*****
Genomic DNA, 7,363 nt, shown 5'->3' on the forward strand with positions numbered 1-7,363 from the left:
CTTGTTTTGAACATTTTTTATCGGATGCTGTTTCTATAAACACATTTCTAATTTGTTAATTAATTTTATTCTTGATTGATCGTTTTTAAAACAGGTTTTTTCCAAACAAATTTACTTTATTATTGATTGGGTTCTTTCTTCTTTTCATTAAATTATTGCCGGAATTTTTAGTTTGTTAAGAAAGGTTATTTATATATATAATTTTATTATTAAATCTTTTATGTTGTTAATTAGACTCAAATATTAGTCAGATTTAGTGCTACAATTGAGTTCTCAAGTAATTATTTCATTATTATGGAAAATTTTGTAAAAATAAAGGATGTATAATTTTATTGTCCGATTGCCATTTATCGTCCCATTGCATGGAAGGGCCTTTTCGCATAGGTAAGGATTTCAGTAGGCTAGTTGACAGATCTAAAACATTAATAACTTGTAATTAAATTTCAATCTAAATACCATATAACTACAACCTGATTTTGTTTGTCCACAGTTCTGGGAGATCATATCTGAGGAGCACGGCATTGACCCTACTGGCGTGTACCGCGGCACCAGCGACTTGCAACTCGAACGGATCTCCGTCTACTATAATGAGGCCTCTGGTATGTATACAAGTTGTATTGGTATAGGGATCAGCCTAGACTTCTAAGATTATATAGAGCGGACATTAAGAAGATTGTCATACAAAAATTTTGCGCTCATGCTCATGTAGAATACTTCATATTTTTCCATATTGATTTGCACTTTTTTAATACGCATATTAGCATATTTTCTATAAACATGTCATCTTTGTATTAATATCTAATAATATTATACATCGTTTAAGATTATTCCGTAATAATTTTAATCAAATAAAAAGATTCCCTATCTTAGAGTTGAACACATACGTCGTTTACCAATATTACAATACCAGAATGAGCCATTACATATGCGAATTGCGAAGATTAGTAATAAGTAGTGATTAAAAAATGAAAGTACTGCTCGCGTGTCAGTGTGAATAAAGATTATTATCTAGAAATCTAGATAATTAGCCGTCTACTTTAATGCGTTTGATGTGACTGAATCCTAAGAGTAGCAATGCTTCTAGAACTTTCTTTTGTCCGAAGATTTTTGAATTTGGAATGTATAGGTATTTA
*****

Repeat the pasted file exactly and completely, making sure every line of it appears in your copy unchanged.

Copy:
Genomic DNA, 7,363 nt, shown 5'->3' on the forward strand with positions numbered 1-7,363 from the left:
CTTGTTTTGAACATTTTTTATCGGATGCTGTTTCTATAAACACATTTCTAATTTGTTAATTAATTTTATTCTTGATTGATCGTTTTTAAAACAGGTTTTTTCCAAACAAATTTACTTTATTATTGATTGGGTTCTTTCTTCTTTTCATTAAATTATTGCCGGAATTTTTAGTTTGTTAAGAAAGGTTATTTATATATATAATTTTATTATTAAATCTTTTATGTTGTTAATTAGACTCAAATATTAGTCAGATTTAGTGCTACAATTGAGTTCTCAAGTAATTATTTCATTATTATGGAAAATTTTGTAAAAATAAAGGATGTATAATTTTATTGTCCGATTGCCATTTATCGTCCCATTGCATGGAAGGGCCTTTTCGCATAGGTAAGGATTTCAGTAGGCTAGTTGACAGATCTAAAACATTAATAACTTGTAATTAAATTTCAATCTAAATACCATATAACTACAACCTGATTTTGTTTGTCCACAGTTCTGGGAGATCATATCTGAGGAGCACGGCATTGACCCTACTGGCGTGTACCGCGGCACCAGCGACTTGCAACTCGAACGGATCTCCGTCTACTATAATGAGGCCTCTGGTATGTATACAAGTTGTATTGGTATAGGGATCAGCCTAGACTTCTAAGATTATATAGAGCGGACATTAAGAAGATTGTCATACAAAAATTTTGCGCTCATGCTCATGTAGAATACTTCATATTTTTCCATATTGATTTGCACTTTTTTAATACGCATATTAGCATATTTTCTATAAACATGTCATCTTTGTATTAATATCTAATAATATTATACATCGTTTAAGATTATTCCGTAATAATTTTAATCAAATAAAAAGATTCCCTATCTTAGAGTTGAACACATACGTCGTTTACCAATATTACAATACCAGAATGAGCCATTACATATGCGAATTGCGAAGATTAGTAATAAGTAGTGATTAAAAAATGAAAGTACTGCTCGCGTGTCAGTGTGAATAAAGATTATTATCTAGAAATCTAGATAATTAGCCGTCTACTTTAATGCGTTTGATGTGACTGAATCCTAAGAGTAGCAATGCTTCTAGAACTTTCTTTTGTCCGAAGATTTTTGAATTTGGAATGTATAGGTATTTA